MOVIE REVIEW: Silent House

Film: Silent House
Starring: Elizabeth Olsen
Directed by: Chris Kentis and Laura Lau

The first great horror film of 2012 has arrived.

Built on a gimmick that is developed from content over style, Silent House arrives in North American theaters today with a tale of home invasion captured in a single take (though reports claim there are few carefully place cuts). The film that relies heavily on cliches, but thanks to strong acting and an engaging concept, I dare say anyone that loves horror will find something to like about this film.

Elizabeth Olsen stars as Sarah, a young woman helping her father and uncle lock up the family’s lakeside retreat. The house is big, old, and sits alone a few hundred yards from the water, but what really makes it ideal for this film is the current status of residence as a result of the moving process. The windows are boarded, the power and phone lines have been turned off, and not a single person has a cell phone capable of making a call, which means Sarah and her family are left alone in the dark with only a few moving supplies, flashlights, and lanterns at their disposal.

Roughly ten minutes after the film begins, Sarah and her father are left alone at the home to finish packing. Soon, a noise from upstairs causes them to wonder if they are indeed the only ones in the home, and we suddenly find ourselves thrust into the heart of one of the greatest cat and mouse thrillers of recent memory. The single take gimmick allows for the audience to not only become worried and later frightened along with the family, but then forces you to stick by their side as tensions (and fears) rise, with no hope for escape.

Silent House would be a dull film if it were not for the jaw-dropping performance of Elizabeth Olsen. She may have earned acting cred with 2011’s Martha May Marcy Marlene, which was a fantastic performance, but this film allows her to explore fear and how to convey it in ways that few, if any other films have ever allowed. Forced to be silent, her entire being is left silently screaming for help while simultaneously rationalizing her impending fate and brainstorming potential solutions. It’s a role that will never be recognized as much as it should because it hails from a genre many cinephiles view as silly, but I’ll be damned if it’s not one of the finest performance I’ve seen in recent memory.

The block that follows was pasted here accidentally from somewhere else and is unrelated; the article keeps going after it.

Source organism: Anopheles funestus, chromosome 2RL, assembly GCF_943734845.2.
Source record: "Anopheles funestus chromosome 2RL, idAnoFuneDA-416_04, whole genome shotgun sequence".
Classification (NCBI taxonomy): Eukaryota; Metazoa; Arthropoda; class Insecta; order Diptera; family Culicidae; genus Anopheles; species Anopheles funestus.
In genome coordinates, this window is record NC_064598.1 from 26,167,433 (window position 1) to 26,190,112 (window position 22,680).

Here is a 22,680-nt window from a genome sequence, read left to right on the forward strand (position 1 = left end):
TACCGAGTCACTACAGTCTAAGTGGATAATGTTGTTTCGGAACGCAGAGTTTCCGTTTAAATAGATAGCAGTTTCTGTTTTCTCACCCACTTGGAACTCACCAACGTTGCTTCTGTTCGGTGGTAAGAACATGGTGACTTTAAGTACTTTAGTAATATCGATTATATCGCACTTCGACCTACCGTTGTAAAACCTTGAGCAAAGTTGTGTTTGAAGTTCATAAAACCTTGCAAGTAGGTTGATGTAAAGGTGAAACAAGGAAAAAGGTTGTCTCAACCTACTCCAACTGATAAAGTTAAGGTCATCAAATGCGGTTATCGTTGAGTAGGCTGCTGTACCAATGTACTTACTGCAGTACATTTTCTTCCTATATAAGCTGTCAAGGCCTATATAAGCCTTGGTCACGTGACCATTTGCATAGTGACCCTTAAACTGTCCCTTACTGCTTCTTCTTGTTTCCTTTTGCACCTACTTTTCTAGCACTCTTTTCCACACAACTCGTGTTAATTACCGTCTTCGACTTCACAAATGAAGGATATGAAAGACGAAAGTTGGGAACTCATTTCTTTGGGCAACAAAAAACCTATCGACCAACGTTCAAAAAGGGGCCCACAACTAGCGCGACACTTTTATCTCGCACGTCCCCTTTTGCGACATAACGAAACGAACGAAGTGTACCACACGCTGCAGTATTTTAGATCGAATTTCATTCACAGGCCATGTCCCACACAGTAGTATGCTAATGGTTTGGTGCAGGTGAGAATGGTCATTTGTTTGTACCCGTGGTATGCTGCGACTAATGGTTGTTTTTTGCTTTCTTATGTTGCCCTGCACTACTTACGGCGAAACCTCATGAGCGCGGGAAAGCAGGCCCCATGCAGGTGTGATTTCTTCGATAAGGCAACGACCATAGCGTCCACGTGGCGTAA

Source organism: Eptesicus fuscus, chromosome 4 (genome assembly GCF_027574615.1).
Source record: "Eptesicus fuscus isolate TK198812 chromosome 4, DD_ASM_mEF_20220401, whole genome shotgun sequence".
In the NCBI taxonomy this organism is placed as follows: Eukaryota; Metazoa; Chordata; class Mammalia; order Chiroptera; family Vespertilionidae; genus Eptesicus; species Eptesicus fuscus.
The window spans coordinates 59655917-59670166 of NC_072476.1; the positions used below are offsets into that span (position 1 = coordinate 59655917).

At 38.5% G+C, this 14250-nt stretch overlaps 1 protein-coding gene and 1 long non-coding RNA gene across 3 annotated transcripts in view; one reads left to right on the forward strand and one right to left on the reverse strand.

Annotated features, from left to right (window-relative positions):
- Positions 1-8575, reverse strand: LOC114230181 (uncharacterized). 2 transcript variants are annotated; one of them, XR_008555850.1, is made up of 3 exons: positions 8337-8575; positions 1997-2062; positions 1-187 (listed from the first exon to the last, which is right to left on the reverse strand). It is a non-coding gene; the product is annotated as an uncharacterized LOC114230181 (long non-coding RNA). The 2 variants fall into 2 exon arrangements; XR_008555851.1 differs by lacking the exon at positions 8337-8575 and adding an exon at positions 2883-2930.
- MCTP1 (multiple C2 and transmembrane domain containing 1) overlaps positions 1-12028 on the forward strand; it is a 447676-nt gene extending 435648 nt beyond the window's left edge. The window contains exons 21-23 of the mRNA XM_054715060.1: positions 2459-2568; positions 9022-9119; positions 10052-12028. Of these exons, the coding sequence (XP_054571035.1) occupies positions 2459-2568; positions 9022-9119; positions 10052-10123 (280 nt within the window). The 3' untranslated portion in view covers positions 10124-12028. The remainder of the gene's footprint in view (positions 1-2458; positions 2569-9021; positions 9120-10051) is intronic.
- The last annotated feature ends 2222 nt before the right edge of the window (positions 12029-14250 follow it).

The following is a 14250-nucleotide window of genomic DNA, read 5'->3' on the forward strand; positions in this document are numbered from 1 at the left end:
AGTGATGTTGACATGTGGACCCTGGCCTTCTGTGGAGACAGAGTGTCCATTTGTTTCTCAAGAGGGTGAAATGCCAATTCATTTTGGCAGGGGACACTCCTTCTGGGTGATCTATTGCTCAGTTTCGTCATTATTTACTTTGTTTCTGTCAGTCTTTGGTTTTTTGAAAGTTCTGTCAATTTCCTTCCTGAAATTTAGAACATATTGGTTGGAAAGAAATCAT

Very, very few times do films live up to their promise, but Silent House does just that and then adds a dozen extra twists and frights just to thank you for your time. Directors Chris Kentis and Laura Lau have crafted a top notch scarefest that is guaranteed to leave you afraid to wonder your house at night. Grab a friend (or something to hold on to tightly) and see this film in theaters as soon as you can. It will still be great in a few weeks, or even on DVD/VOD, but to experience it spoiler free in a cinema is an entirely different experience should not miss.

Review written by: James Shotwell (Twitter)

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